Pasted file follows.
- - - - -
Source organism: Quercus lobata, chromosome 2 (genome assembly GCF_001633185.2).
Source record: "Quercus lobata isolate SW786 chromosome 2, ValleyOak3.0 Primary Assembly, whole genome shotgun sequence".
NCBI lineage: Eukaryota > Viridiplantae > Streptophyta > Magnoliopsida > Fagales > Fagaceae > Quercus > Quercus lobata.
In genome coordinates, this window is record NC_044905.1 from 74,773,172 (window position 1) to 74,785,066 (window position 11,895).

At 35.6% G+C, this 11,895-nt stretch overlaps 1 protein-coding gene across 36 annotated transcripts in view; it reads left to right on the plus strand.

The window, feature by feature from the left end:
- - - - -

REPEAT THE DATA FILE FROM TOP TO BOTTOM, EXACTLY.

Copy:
Source organism: Quercus lobata, chromosome 2 (genome assembly GCF_001633185.2).
Source record: "Quercus lobata isolate SW786 chromosome 2, ValleyOak3.0 Primary Assembly, whole genome shotgun sequence".
NCBI lineage: Eukaryota > Viridiplantae > Streptophyta > Magnoliopsida > Fagales > Fagaceae > Quercus > Quercus lobata.
In genome coordinates, this window is record NC_044905.1 from 74,773,172 (window position 1) to 74,785,066 (window position 11,895).

At 35.6% G+C, this 11,895-nt stretch overlaps 1 protein-coding gene across 36 annotated transcripts in view; it reads left to right on the plus strand.

The window, feature by feature from the left end: